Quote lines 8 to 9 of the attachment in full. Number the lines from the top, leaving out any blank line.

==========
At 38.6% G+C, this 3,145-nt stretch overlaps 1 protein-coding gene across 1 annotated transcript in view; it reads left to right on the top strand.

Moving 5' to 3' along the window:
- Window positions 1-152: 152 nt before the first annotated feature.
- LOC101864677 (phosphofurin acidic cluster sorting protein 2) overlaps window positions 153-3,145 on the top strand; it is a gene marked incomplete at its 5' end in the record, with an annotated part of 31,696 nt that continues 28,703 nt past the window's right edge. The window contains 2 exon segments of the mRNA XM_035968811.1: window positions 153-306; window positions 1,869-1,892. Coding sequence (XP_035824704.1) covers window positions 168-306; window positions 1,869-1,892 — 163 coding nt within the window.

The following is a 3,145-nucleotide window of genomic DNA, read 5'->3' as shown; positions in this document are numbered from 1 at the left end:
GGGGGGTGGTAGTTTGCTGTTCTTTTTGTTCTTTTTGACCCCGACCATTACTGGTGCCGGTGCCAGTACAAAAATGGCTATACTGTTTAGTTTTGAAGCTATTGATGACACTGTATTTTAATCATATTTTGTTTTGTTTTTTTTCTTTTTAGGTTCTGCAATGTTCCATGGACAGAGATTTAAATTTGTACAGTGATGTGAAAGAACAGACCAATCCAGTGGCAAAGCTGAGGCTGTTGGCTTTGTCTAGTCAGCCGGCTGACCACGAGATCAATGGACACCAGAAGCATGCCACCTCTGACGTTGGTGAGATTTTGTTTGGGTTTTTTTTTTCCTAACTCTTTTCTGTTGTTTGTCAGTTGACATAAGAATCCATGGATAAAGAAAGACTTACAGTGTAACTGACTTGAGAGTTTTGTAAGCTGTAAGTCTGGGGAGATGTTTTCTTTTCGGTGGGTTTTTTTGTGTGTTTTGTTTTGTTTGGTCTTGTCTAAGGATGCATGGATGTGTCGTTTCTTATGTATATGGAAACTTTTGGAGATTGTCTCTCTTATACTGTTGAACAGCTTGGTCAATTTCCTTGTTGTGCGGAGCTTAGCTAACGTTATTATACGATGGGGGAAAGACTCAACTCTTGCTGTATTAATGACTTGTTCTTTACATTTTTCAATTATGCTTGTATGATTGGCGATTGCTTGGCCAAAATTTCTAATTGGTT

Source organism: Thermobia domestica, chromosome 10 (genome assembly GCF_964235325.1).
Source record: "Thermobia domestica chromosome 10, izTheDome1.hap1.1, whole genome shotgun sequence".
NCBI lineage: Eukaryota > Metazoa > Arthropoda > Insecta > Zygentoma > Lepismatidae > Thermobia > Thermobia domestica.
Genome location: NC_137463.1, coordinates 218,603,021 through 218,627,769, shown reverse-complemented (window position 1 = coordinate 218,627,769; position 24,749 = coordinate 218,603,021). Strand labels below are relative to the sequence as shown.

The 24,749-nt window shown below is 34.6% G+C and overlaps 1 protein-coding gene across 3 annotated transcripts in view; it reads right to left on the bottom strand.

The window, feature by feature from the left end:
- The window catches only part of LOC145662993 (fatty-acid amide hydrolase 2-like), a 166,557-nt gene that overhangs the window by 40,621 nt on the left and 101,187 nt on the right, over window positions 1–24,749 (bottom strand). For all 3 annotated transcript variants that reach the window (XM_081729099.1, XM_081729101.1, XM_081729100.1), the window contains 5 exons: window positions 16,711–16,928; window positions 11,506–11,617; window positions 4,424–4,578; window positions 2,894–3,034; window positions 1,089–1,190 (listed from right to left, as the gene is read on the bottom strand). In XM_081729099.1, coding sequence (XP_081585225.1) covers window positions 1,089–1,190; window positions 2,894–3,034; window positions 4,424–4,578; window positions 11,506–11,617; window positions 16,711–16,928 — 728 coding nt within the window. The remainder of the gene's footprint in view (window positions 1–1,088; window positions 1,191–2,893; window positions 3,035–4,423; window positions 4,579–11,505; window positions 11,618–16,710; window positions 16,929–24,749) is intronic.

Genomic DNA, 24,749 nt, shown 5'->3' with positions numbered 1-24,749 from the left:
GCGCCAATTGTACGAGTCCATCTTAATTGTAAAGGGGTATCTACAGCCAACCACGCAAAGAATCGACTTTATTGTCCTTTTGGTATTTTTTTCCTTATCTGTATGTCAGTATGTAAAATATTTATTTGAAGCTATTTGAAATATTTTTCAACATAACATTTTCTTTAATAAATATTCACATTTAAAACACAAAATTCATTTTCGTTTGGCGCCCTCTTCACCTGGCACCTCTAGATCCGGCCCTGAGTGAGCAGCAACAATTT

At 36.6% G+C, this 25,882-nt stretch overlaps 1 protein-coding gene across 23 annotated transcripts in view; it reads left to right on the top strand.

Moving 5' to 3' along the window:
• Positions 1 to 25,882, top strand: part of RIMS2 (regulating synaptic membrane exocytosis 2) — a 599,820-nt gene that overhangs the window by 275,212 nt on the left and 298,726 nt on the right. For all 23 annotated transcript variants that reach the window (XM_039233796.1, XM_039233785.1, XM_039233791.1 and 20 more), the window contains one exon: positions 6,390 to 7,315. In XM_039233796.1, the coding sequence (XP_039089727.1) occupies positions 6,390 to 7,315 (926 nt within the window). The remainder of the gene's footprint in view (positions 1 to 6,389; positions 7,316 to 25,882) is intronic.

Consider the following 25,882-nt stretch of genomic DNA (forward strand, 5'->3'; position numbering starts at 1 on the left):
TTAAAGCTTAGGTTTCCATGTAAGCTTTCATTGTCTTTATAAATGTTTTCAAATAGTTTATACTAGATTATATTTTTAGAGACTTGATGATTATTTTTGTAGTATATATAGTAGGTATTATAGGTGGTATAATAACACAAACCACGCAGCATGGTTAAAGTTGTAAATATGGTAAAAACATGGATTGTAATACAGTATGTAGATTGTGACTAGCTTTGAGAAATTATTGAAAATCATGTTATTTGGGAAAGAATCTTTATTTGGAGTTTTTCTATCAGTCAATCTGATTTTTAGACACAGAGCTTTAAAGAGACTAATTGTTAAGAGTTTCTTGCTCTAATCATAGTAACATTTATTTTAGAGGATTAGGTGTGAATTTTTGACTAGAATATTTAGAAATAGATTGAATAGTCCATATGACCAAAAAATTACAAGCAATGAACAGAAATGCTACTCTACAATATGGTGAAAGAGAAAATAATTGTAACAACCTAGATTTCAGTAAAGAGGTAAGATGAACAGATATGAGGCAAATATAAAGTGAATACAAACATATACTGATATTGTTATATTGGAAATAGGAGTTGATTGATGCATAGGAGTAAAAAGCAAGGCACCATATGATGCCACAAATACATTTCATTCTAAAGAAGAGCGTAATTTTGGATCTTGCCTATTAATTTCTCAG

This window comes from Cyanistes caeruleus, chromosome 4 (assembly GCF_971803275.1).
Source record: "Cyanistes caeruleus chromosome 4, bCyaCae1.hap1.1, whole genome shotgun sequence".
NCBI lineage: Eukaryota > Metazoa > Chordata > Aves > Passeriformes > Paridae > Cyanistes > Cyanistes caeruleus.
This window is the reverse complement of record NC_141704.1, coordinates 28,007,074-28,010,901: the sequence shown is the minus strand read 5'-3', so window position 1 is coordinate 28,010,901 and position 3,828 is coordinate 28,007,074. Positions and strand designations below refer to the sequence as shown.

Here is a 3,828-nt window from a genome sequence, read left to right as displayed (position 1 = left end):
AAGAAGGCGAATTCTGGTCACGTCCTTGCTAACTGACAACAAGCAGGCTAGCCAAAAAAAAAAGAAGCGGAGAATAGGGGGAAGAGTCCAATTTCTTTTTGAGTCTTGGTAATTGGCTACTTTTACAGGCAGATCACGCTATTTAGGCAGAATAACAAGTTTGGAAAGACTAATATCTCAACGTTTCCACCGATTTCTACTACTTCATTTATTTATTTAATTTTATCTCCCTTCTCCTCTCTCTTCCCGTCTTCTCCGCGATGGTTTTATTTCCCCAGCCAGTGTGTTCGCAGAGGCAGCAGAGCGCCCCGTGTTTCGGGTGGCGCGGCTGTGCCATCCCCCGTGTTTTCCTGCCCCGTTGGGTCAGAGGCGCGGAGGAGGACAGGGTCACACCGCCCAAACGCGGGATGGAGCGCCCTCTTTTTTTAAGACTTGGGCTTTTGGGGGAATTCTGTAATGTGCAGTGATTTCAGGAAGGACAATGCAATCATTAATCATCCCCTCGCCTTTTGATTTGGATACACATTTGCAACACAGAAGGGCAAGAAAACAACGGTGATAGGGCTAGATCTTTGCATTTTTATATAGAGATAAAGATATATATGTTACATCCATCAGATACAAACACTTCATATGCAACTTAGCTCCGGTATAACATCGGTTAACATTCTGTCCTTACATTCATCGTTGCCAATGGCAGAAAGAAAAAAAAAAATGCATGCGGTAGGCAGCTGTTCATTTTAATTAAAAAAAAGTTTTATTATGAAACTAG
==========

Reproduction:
Source record: "Thermobia domestica chromosome 10, izTheDome1.hap1.1, whole genome shotgun sequence".
NCBI lineage: Eukaryota > Metazoa > Arthropoda > Insecta > Zygentoma > Lepismatidae > Thermobia > Thermobia domestica.